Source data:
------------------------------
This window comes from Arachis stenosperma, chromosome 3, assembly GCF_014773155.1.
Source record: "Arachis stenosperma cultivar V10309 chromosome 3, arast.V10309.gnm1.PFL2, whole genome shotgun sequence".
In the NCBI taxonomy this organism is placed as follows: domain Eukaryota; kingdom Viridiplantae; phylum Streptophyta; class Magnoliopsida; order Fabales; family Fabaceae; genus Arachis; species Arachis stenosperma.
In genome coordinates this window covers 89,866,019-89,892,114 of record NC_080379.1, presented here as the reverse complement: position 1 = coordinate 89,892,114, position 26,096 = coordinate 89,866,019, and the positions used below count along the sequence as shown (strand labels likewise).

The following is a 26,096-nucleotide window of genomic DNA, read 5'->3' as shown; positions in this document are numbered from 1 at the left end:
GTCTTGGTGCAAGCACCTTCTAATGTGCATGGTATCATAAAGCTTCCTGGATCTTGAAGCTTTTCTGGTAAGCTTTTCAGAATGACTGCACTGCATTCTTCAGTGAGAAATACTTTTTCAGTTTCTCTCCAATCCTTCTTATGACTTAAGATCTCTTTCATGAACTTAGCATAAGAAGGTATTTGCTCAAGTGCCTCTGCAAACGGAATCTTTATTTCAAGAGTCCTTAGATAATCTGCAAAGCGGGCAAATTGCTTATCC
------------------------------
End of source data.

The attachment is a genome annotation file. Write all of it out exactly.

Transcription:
This window comes from Arachis stenosperma, chromosome 3, assembly GCF_014773155.1.
Source record: "Arachis stenosperma cultivar V10309 chromosome 3, arast.V10309.gnm1.PFL2, whole genome shotgun sequence".
In the NCBI taxonomy this organism is placed as follows: domain Eukaryota; kingdom Viridiplantae; phylum Streptophyta; class Magnoliopsida; order Fabales; family Fabaceae; genus Arachis; species Arachis stenosperma.
In genome coordinates this window covers 89,866,019-89,892,114 of record NC_080379.1, presented here as the reverse complement: position 1 = coordinate 89,892,114, position 26,096 = coordinate 89,866,019, and the positions used below count along the sequence as shown (strand labels likewise).

The following is a 26,096-nucleotide window of genomic DNA, read 5'->3' as shown; positions in this document are numbered from 1 at the left end:
GTCTTGGTGCAAGCACCTTCTAATGTGCATGGTATCATAAAGCTTCCTGGATCTTGAAGCTTTTCTGGTAAGCTTTTCAGAATGACTGCACTGCATTCTTCAGTGAGAAATACTTTTTCAGTTTCTCTCCAATCCTTCTTATGACTTAAGATCTCTTTCATGAACTTAGCATAAGAAGGTATTTGCTCAAGTGCCTCTGCAAACGGAATCTTTATTTCAAGAGTCCTTAGATAATCTGCAAAGCGGGCAAATTGCTTATCC